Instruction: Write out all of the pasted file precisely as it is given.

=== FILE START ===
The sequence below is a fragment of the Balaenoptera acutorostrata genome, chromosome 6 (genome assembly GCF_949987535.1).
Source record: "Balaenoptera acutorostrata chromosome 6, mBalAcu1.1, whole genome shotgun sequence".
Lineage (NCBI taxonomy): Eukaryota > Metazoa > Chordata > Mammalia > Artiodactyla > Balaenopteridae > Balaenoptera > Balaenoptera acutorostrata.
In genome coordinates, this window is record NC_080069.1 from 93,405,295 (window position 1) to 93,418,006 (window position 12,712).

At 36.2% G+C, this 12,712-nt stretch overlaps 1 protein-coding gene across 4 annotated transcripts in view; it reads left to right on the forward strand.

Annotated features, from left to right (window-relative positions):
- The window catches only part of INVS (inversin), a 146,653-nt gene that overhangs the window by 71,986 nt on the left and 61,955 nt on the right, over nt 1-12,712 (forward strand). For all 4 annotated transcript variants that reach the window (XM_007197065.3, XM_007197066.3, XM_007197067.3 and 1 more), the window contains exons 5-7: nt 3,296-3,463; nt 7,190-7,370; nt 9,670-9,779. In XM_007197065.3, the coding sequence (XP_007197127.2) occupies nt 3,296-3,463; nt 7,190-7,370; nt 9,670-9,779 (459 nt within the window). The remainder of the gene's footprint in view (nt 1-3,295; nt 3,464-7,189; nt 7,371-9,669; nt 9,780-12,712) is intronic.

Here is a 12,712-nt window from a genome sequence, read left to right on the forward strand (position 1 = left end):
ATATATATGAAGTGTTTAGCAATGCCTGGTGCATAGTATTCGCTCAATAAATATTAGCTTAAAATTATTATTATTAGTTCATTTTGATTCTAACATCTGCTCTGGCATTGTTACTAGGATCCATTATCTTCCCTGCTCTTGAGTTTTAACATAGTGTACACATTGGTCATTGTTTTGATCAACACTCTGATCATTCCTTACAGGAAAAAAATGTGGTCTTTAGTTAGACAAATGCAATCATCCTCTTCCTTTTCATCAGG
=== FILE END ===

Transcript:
The sequence below is a fragment of the Balaenoptera acutorostrata genome, chromosome 6 (genome assembly GCF_949987535.1).
Source record: "Balaenoptera acutorostrata chromosome 6, mBalAcu1.1, whole genome shotgun sequence".
Lineage (NCBI taxonomy): Eukaryota > Metazoa > Chordata > Mammalia > Artiodactyla > Balaenopteridae > Balaenoptera > Balaenoptera acutorostrata.
In genome coordinates, this window is record NC_080069.1 from 93,405,295 (window position 1) to 93,418,006 (window position 12,712).

At 36.2% G+C, this 12,712-nt stretch overlaps 1 protein-coding gene across 4 annotated transcripts in view; it reads left to right on the forward strand.

Annotated features, from left to right (window-relative positions):
- The window catches only part of INVS (inversin), a 146,653-nt gene that overhangs the window by 71,986 nt on the left and 61,955 nt on the right, over nt 1-12,712 (forward strand). For all 4 annotated transcript variants that reach the window (XM_007197065.3, XM_007197066.3, XM_007197067.3 and 1 more), the window contains exons 5-7: nt 3,296-3,463; nt 7,190-7,370; nt 9,670-9,779. In XM_007197065.3, the coding sequence (XP_007197127.2) occupies nt 3,296-3,463; nt 7,190-7,370; nt 9,670-9,779 (459 nt within the window). The remainder of the gene's footprint in view (nt 1-3,295; nt 3,464-7,189; nt 7,371-9,669; nt 9,780-12,712) is intronic.

Here is a 12,712-nt window from a genome sequence, read left to right on the forward strand (position 1 = left end):
ATATATATGAAGTGTTTAGCAATGCCTGGTGCATAGTATTCGCTCAATAAATATTAGCTTAAAATTATTATTATTAGTTCATTTTGATTCTAACATCTGCTCTGGCATTGTTACTAGGATCCATTATCTTCCCTGCTCTTGAGTTTTAACATAGTGTACACATTGGTCATTGTTTTGATCAACACTCTGATCATTCCTTACAGGAAAAAAATGTGGTCTTTAGTTAGACAAATGCAATCATCCTCTTCCTTTTCATCAGG